Phylogenetic Diversity Rankings in the Face of Extinctions: the Robustness of the Fair Proportion Index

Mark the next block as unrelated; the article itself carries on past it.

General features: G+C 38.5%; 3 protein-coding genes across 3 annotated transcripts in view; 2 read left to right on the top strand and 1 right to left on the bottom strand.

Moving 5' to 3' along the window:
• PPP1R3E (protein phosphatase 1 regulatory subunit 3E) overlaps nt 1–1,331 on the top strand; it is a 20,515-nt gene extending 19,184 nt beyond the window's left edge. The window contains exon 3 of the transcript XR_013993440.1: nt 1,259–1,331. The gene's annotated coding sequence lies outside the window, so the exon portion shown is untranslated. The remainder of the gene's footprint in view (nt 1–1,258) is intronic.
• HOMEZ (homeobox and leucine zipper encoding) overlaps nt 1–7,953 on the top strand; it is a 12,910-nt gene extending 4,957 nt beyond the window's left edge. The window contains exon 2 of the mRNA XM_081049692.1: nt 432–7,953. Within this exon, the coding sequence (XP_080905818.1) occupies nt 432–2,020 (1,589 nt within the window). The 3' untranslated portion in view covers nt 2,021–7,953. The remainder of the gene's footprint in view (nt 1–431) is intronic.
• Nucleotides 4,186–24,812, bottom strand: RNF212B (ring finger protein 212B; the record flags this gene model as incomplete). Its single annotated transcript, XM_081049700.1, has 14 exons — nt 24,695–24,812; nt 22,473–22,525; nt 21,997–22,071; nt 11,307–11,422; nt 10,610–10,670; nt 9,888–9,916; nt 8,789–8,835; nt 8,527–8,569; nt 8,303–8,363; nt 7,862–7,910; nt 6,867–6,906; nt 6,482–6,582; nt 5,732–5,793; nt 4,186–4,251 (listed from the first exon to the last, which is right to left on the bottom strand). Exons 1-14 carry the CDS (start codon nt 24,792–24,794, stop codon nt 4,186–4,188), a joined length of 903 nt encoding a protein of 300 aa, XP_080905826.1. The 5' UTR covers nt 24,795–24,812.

Planning for the protection of species often involves difficult choices about which species to prioritize, given constrained resources. One way of prioritizing species is to consider their "evolutionary distinctiveness", i.e. their relative evolutionary isolation on a phylogenetic tree. Several evolutionary isolation metrics or phylogenetic diversity indices have been introduced in the literature, among them the so-called Fair Proportion index (also known as the "evolutionary distinctiveness" score). This index apportions the total diversity of a tree among all leaves, thereby providing a simple prioritization criterion for conservation. Here, we focus on the prioritization order obtained from the Fair Proportion index and analyze the effects of species extinction on this ranking. More precisely, we analyze the extent to which the ranking order may change when some species go extinct and the Fair Proportion index is re-computed for the remaining taxa. We show that for each phylogenetic tree, there are edge lengths such that the extinction of one leaf per cherry completely reverses the ranking. Moreover, we show that even if only the lowest ranked species goes extinct, the ranking order may drastically change. We end by analyzing the effects of these two extinction scenarios (extinction of the lowest ranked species and extinction of one leaf per cherry) for a collection of empirical and simulated trees. In both cases, we can observe significant changes in the prioritization orders, highlighting the empirical relevance of our theoretical findings.